Skip to main content

The rift between hawk and dove widened somewhat at the May 3 meeting of the

Federal Open Market Committee

, but the majority of the Fed's concern remains overwhelmingly directed at inflation.

"All members regarded the stance of policy as accommodative and judged that the current level of short-term rates remained too low to be consistent with sustainable growth and stable prices in the long run," the minutes read.

"Against the backdrop of the recent uptick in core inflation and in some measures of inflation expectations, members agreed that they should continue along the course of removing policy accommodation at a measured pace conditional on the outlook for inflation and economic growth."

Fed members, it should be recalled, were reflecting on March and April data, including a weak March employment report and anemic retail sales, as well as continued evidence of mounting price pressure.

"We need to remember that this meeting occurred three weeks ago, when the inflation picture looked higher and growth seemed weaker," says Lehman Brothers chief U.S. economist Ethan Harris.

The FOMC carried out its eighth straight quarter-point interest rate following the May meeting, pushing up fed funds to 3%. As always, some FOMC members were more worried than others about the economy's current tone -- particularly inflation.

"Participants voiced concerns about recent price trends; they expected inflation to remain contained but also perceived that the risks to that inflation outlook now might be skewed somewhat to the upside," the minutes showed. "Core measures of price inflation had moved up over recent quarters and particularly so over the last few months. A discernible upcreep was apparent in survey measures of short- and, to a limited extent, long-term inflation expectations over recent months."

Since the meeting, strong April employment and retail sales numbers have altered the outlook on economic growth, while a tame April consumer price index eased concerns over inflation. "The data vindicated the Fed's comments at the time, that the economy was going through a transitory soft patch," Harris says.

As disclosed at the time of the meeting, the quarter-point rate hike was approved unanimously.

"To be sure, the committee had raised its federal funds rate target appreciably over the past year, and, in the view of a few members, a larger-than-expected moderation of aggregate demand in response to this cumulative policy action could not be ruled out," the minutes read. "However, all members regarded the stance of policy as accommodative and judged that the current level of short-term rates remained too low to be consistent with sustainable growth and stable prices in the long run."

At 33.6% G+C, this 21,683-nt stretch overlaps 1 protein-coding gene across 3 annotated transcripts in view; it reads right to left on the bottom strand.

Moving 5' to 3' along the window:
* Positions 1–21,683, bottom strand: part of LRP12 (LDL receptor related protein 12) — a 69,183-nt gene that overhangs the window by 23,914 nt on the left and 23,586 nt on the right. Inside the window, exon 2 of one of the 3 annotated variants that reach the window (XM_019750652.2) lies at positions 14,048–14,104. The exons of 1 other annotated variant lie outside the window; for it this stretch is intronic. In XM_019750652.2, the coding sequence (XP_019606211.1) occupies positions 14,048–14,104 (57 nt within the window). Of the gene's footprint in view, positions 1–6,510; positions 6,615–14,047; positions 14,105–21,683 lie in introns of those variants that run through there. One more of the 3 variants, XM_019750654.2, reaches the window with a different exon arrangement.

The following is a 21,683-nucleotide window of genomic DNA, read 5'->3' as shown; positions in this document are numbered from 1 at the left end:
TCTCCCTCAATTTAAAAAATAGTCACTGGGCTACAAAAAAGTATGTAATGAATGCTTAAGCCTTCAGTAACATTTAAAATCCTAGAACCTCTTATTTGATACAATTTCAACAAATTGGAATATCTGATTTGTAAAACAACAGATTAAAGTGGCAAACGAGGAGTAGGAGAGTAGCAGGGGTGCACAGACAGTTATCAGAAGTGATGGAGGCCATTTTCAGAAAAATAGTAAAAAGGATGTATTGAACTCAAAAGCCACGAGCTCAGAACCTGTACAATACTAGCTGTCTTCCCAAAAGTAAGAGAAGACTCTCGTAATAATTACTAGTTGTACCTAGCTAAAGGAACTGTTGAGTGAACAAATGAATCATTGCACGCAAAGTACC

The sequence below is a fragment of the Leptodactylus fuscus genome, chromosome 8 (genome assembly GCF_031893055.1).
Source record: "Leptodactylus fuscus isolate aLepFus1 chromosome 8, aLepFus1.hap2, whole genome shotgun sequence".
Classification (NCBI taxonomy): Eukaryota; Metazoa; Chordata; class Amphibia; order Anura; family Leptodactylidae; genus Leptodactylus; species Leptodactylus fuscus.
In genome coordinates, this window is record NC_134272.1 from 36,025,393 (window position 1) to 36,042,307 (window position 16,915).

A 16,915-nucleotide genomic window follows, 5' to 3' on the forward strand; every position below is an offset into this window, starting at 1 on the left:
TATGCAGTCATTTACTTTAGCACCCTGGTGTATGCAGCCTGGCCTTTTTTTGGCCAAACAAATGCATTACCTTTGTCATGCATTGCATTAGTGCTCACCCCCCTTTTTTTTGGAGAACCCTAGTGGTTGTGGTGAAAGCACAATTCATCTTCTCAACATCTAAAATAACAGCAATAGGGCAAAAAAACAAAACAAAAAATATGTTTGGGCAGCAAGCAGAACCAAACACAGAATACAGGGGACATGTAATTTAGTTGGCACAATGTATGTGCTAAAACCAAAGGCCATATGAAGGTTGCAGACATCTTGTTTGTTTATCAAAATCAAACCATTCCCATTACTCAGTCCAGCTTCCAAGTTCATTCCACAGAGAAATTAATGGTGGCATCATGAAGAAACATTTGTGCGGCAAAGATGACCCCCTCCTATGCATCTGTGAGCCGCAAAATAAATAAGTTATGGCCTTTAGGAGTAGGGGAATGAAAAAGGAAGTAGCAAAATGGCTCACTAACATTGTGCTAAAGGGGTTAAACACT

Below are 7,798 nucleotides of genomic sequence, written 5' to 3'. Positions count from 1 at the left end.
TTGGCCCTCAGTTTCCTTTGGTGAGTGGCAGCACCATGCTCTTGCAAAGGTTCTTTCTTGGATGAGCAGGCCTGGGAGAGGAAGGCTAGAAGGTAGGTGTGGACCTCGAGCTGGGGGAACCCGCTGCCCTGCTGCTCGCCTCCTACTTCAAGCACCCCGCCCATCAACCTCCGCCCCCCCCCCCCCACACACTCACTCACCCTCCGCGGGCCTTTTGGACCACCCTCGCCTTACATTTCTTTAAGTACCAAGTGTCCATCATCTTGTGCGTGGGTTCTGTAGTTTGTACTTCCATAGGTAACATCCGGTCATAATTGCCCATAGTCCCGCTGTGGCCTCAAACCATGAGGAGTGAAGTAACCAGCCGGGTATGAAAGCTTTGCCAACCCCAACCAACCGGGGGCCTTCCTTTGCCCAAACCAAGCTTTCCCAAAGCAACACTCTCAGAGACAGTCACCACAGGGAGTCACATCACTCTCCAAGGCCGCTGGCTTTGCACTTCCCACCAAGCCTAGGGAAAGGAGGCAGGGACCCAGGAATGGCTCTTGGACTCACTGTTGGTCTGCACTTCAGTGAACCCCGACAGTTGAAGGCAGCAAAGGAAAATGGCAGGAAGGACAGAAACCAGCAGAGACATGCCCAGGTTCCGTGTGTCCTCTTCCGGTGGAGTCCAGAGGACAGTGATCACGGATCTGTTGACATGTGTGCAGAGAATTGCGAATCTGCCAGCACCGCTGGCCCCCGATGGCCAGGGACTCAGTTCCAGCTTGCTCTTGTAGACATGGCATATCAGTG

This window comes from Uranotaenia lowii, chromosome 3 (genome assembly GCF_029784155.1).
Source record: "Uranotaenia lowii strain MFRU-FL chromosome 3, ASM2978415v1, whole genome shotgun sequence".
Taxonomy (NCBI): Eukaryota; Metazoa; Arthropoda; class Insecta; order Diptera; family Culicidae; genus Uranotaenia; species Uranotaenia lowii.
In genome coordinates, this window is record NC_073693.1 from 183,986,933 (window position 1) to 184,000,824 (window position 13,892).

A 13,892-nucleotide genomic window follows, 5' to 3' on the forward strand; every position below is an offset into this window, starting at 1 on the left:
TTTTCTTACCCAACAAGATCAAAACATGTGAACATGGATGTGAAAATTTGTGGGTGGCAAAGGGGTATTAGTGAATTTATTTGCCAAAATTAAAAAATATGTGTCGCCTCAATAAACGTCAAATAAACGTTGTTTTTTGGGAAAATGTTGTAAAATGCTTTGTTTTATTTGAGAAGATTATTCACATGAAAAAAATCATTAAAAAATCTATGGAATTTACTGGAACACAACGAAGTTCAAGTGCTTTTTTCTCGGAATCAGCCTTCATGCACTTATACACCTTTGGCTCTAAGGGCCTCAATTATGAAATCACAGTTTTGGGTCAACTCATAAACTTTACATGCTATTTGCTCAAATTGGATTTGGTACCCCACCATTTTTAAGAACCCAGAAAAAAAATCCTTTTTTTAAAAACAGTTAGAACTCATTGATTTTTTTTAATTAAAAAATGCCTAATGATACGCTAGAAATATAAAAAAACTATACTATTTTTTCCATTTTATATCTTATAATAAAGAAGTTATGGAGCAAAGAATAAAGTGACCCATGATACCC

Even rising inventories, which some economists predicted would slow growth and employment in coming quarters, were dismissed by the Fed as mostly affecting current production, but not in a significant or lasting manner.

Overall, the market paid little heed to the minutes Tuesday, with a bout of profit-taking continuing after the strong gains posted recently. The

Dow Jones Industrial Average

was recently up 39 points to 10,484, roughly where it stood before the minutes hit.

Even with April's data, the market might not be fully accounting for the Fed's determination to continue tightening interest rates. Current expectations are that the Fed will hike once or twice more this year before possibly foregoing more moves.

No signs of the Fed softening resolve were seen in the minutes.

It is notable that the Fed's minutes mentioned concerns about speculation in real estate, a theme that Fed Chairman Alan Greenspan also addressed on Friday. "The Fed approaches this as an indirect indicator of future inflation, one that could lead to overheating consumption, but not a sign of core inflation trends," says Harris.

"But they probably are concerned that they're not getting much restraint on

the housing front," the economist says. Stubbornly low long-term Treasury yields are keeping mortgage rates low and further fueling the red-hot housing market. "That's therefore another hawkish signal for the Fed," Harris says. He predicts the Fed will nudge its key rate to 3.75% by year end and by 4.25% next year.